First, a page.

It was the second time the advisory panel heard expert opinions; the first was at the previous meeting on May 31.
The panel, tasked with submitting a report to the government on the succession issue this fall, has been discussing a proposal to revise the 1947 Imperial House Law, which stipulates that only a male heir with emperors on his father's side can assume the throne.
The panel is discussing ways to ensure a stable Imperial succession, as the Imperial family is facing a difficult situation since no male heirs have been born since 1965.
Akinori Takamori, a visiting Takushoku University professor, said in Wednesday's session, open to the media, that succession restrictions must be eased.
"The current law has the strictest restrictions ever in history over the qualifications for Imperial succession," Takamori said. "Considering public opinion and thinking realistically, the restriction that limits succession only to heirs in the male line should be excluded."
But he said direct male descendants should have priority over elder sisters since most of Japan's 125 monarchs have been men.
Japan had eight female monarchs -- between the sixth and 18th centuries -- with two of them reigning twice. But the throne always reverted to a male from the male line.
Isao Tokoro, a professor at Kyoto Sangyo University, said there is "great significance" in the fact that Imperial succession from the male line was practiced for more than 1,000 years.
But he added it was "impossible" to continue the succession under such restrictions.
Although female monarchs should be allowed, males should be given precedence, because women can be expected to perform other "important roles," including bearing children, Tokoro said.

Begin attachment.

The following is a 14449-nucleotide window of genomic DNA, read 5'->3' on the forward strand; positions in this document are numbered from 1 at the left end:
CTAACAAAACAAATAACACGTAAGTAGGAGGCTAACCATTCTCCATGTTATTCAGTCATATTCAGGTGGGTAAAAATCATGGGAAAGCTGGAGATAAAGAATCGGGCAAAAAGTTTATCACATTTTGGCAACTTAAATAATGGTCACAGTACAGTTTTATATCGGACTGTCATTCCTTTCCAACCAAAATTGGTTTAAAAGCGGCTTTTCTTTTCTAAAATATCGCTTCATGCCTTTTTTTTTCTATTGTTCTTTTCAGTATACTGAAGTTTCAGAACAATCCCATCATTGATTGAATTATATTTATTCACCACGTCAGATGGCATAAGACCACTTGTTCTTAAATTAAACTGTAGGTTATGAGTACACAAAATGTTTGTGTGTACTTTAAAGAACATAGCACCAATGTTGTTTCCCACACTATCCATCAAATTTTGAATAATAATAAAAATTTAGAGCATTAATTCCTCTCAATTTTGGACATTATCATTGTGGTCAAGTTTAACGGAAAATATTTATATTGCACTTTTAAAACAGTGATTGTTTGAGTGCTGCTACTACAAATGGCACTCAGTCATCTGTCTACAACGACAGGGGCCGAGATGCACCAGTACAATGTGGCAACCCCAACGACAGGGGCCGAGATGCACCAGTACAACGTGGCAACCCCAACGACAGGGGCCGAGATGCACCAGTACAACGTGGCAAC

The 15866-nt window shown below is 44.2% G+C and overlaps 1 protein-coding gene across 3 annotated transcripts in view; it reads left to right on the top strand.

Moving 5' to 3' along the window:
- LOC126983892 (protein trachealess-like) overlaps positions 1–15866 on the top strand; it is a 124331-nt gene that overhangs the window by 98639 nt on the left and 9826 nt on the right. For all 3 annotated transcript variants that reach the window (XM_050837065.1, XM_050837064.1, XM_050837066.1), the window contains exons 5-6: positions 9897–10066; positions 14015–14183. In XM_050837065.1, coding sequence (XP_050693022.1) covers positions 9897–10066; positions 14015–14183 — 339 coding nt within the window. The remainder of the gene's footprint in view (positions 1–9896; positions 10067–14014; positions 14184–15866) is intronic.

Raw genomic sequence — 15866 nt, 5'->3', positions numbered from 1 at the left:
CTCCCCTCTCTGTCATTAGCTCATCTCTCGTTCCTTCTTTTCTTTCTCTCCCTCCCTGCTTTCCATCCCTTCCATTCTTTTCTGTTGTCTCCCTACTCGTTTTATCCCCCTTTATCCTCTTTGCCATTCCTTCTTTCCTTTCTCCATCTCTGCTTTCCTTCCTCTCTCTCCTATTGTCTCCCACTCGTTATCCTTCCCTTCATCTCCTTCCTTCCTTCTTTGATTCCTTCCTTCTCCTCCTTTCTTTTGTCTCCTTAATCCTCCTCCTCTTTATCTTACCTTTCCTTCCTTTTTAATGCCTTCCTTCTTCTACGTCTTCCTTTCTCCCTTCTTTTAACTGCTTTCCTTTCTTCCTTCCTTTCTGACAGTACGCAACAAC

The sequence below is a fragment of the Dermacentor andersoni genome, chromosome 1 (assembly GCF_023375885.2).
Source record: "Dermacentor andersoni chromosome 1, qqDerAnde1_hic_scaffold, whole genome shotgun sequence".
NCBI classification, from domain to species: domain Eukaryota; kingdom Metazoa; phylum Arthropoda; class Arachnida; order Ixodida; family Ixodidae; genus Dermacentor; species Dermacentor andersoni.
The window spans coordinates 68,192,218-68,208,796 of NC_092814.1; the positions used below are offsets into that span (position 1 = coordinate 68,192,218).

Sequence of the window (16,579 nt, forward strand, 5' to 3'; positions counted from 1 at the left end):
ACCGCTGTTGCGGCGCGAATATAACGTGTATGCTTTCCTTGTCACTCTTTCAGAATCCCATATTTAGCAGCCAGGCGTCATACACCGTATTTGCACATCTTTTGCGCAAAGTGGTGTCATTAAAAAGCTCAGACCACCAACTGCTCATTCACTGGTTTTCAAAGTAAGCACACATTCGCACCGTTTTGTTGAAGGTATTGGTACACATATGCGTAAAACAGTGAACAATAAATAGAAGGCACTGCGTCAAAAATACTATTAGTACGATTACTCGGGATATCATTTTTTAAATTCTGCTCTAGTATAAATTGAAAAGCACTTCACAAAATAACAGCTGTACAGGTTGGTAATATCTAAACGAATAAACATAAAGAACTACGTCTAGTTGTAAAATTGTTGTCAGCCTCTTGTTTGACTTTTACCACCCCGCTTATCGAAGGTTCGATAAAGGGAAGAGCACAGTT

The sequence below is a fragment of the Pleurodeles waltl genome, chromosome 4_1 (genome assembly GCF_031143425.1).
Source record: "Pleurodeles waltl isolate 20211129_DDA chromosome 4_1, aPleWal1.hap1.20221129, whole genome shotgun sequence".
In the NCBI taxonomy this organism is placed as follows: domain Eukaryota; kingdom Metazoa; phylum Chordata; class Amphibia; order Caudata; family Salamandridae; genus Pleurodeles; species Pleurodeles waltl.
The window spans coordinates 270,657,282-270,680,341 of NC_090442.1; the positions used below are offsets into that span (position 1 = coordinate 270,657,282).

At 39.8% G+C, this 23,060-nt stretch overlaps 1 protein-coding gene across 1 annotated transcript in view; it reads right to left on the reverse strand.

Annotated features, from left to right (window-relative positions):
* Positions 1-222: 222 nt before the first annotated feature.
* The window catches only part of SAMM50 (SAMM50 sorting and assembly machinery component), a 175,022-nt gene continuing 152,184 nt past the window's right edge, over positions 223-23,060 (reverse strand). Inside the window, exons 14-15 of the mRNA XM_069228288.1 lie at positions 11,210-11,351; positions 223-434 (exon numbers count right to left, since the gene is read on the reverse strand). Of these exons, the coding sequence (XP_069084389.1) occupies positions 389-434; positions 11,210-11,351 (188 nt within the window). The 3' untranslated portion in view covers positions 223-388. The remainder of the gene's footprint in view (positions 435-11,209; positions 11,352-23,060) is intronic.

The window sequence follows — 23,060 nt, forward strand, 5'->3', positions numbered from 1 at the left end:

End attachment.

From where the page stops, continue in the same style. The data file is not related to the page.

At the May 31 meeting, the panel was presented with four options that would allow a female to ascend the throne. They could also choose to recommend keeping the current male-only succession.
One of the options would allow the emperor's firstborn regardless of gender to take the throne. In the three other options, males would be given precedence over females.
If the system is changed to give precedence to the firstborn regardless of gender, 3-year-old Princess Aiko, the only child of Crown Prince Naruhito and Crown Princess Masako, would be second in line to the throne after her father.
If precedence is given to males, Princess Aiko would be seventh in line, after her father, his brother, Prince Akishino, Emperor Akihito's brother, Prince Hitachi, and three other male members of the Imperial Family. The Japan Times: June 9, 2005
FOCUS: Female Japanese monarch simply a matter of time
(Kyodo) _ The Japanese public knows little about what the government panel on imperial succession is discussing. But the people, whether interested or not, will witness a historic change in the world's oldest hereditary monarchy when the panel releases a key report in a few months.
The panel, established in January, has been tasked with discussing whether to allow a female to ascend the throne in light of the fact that no male child has been born to the imperial family in the past 40 years.
At the center of the 10-member panel's discussion is whether to revise the Imperial House Law, which stipulates that only male heirs can succeed to the Imperial Throne.
Analysts believe the panel reaching a decision in favor of revising the law is a foregone conclusion. They add Japan having a female monarch is simply a matter of time.
The panel meets only once or twice in month despite its mission of compiling a proposal for Prime Minister Junichiro Koizumi, possibly in several months. In addition, it includes only a few experts on imperial household affairs. This has spawned speculation that the panel is just playing for time while floating a trial balloon to assess public sentiment on the sensitive issue of whether to enable female imperial family members to ascend the throne.